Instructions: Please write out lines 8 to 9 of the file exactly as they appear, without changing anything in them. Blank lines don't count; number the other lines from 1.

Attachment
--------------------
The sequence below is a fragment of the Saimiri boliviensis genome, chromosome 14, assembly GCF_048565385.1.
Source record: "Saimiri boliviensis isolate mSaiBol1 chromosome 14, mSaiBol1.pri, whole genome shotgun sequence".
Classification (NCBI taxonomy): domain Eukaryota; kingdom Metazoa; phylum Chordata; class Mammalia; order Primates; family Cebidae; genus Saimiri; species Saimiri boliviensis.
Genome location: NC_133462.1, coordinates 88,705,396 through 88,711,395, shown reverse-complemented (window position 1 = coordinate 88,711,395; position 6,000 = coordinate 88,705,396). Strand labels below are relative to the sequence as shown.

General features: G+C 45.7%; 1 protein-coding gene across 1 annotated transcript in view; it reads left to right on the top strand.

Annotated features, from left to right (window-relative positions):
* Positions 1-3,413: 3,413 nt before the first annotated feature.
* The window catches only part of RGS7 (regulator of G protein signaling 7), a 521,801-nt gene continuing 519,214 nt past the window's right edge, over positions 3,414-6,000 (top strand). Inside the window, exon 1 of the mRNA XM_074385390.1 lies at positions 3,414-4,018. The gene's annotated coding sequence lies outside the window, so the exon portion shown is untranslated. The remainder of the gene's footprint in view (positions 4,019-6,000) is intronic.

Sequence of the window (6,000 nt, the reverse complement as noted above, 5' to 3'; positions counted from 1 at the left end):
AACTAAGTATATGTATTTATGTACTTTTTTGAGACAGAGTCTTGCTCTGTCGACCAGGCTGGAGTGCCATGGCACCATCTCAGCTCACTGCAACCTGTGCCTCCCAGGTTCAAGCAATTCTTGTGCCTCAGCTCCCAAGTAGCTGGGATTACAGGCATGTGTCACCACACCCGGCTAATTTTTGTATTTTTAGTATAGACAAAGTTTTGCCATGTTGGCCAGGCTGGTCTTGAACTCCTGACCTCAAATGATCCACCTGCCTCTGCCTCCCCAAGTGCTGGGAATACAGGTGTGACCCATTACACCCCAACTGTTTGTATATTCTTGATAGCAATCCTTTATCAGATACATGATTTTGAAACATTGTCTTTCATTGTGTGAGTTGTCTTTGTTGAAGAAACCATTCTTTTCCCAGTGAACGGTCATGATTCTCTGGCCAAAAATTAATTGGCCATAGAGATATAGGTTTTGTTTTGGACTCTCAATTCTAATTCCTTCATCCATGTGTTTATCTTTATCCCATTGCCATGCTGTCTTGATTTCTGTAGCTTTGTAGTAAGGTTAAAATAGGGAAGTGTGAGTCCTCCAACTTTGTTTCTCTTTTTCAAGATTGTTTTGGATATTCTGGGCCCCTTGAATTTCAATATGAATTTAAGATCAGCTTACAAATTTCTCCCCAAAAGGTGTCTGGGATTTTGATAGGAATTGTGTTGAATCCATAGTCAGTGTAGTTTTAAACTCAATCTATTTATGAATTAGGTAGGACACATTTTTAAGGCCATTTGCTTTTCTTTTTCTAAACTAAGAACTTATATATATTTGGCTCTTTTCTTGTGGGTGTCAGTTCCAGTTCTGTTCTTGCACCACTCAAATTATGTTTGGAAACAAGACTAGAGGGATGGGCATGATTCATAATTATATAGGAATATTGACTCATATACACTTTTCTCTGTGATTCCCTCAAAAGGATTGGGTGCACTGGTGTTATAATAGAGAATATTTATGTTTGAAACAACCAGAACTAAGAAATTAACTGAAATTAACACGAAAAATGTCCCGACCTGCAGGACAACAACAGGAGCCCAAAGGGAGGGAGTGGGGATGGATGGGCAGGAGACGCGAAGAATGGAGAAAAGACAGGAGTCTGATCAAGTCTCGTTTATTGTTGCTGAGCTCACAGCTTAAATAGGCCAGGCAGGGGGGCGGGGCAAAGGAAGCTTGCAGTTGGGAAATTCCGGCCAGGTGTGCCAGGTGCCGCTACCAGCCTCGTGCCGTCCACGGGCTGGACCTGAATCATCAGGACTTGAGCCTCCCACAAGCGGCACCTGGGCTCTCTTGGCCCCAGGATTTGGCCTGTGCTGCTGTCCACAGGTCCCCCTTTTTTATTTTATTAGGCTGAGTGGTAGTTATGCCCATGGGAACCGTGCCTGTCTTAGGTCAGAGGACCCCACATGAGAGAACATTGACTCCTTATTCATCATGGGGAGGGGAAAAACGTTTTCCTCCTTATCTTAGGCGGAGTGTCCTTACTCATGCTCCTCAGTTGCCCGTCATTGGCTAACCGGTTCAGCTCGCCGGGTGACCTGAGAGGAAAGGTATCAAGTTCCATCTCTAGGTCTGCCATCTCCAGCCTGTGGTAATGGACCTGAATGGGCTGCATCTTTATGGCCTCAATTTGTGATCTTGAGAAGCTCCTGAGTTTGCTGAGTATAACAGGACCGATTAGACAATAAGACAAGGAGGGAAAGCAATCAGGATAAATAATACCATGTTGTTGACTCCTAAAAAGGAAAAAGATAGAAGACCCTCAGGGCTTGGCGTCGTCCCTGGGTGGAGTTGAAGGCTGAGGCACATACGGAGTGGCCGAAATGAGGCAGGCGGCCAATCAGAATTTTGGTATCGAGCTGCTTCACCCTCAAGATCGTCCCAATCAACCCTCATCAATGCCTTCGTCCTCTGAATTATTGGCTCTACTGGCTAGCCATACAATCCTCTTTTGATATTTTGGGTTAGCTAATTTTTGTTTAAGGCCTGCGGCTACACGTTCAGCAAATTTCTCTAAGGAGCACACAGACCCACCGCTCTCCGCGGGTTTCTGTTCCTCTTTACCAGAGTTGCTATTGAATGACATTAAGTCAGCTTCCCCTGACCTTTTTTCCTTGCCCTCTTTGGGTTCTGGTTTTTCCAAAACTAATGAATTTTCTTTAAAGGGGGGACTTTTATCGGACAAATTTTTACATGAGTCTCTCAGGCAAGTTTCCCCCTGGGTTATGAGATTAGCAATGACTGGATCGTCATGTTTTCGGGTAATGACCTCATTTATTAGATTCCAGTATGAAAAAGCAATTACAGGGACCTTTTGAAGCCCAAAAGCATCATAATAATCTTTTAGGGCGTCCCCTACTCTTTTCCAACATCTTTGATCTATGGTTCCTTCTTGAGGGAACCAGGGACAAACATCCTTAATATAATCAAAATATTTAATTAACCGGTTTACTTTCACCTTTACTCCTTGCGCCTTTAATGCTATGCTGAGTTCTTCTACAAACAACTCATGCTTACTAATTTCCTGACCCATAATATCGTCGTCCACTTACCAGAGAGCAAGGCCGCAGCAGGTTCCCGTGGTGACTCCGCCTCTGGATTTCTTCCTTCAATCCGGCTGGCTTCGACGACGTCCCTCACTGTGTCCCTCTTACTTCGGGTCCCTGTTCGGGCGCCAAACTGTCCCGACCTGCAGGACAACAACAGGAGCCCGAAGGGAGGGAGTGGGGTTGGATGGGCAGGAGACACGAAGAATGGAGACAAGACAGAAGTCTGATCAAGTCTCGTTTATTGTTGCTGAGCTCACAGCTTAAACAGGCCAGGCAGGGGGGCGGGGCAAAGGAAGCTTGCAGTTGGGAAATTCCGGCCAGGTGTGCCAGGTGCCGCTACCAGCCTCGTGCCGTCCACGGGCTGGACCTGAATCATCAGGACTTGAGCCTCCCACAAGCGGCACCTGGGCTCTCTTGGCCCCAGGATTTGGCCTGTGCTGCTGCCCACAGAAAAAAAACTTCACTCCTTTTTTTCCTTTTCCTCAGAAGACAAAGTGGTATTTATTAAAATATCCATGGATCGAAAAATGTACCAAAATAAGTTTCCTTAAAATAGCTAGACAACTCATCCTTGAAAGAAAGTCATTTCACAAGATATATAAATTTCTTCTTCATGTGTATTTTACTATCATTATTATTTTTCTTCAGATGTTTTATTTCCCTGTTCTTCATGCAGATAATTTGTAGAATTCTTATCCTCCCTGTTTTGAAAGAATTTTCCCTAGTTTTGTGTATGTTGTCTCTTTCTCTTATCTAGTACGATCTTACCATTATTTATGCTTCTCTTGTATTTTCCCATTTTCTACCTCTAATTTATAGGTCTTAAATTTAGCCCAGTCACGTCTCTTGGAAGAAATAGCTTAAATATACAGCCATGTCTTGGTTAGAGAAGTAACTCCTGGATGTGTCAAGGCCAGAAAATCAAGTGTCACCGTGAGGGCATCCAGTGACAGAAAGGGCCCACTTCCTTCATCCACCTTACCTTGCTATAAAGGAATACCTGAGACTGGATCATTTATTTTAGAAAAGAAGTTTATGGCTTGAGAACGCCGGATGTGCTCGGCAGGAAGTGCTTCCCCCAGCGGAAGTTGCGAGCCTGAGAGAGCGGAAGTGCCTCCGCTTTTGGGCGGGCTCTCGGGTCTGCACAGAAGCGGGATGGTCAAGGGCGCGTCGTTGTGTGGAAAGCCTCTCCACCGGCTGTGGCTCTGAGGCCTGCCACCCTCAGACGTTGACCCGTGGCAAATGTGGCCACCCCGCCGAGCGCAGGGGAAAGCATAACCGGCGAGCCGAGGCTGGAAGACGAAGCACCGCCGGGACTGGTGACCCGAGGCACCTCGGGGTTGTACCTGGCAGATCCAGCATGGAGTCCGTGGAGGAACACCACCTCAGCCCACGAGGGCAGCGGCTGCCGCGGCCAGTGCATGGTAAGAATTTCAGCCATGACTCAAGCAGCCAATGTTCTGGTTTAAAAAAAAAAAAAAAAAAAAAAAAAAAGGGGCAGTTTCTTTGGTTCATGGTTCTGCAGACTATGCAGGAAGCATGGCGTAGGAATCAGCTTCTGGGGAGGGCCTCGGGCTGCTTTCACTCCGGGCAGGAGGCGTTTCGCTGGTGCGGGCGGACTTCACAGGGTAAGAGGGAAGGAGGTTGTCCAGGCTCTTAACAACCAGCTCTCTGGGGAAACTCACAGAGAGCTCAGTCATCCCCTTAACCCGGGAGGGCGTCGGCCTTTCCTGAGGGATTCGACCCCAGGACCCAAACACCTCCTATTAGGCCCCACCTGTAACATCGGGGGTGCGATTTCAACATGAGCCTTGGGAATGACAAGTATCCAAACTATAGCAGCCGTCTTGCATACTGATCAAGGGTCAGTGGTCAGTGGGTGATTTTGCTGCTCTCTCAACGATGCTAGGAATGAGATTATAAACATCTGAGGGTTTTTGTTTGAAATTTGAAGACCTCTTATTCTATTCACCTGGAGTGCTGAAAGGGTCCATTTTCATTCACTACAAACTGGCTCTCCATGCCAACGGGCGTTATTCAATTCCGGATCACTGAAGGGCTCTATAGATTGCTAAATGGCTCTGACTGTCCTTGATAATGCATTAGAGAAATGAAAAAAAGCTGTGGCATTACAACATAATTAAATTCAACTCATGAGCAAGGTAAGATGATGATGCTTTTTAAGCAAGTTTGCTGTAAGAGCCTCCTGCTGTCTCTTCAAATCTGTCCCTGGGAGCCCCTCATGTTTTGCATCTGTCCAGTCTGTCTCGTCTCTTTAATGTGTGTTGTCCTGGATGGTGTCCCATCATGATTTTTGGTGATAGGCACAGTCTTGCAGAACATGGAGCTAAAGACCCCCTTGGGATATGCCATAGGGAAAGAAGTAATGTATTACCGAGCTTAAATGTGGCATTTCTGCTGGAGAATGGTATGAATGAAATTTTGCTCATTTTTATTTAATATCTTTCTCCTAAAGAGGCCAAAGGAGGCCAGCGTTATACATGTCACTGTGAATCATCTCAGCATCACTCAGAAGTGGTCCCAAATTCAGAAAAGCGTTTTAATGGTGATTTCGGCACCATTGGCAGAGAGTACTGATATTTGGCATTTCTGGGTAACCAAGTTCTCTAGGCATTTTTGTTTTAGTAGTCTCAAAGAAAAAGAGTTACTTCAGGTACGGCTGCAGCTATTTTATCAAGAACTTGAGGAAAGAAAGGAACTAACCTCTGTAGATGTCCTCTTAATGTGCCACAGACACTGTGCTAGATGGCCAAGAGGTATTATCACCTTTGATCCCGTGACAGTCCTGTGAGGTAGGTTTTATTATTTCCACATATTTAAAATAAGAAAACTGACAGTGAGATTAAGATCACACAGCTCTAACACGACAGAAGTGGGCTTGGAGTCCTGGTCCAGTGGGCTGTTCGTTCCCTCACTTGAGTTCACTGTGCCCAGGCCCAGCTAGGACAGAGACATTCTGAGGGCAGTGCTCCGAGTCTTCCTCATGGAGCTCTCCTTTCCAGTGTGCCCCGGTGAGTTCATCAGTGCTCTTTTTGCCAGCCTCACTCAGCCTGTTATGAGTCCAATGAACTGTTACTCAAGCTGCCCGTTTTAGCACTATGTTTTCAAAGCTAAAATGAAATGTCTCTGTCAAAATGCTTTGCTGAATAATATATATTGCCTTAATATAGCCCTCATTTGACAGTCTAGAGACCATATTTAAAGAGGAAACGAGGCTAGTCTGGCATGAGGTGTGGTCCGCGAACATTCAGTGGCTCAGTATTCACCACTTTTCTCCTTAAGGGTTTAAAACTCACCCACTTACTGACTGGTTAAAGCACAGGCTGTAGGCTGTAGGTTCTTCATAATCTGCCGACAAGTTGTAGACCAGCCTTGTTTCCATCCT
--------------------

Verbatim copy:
* The window catches only part of RGS7 (regulator of G protein signaling 7), a 521,801-nt gene continuing 519,214 nt past the window's right edge, over positions 3,414-6,000 (top strand). Inside the window, exon 1 of the mRNA XM_074385390.1 lies at positions 3,414-4,018. The gene's annotated coding sequence lies outside the window, so the exon portion shown is untranslated. The remainder of the gene's footprint in view (positions 4,019-6,000) is intronic.

Sequence of the window (6,000 nt, the reverse complement as noted above, 5' to 3'; positions counted from 1 at the left end):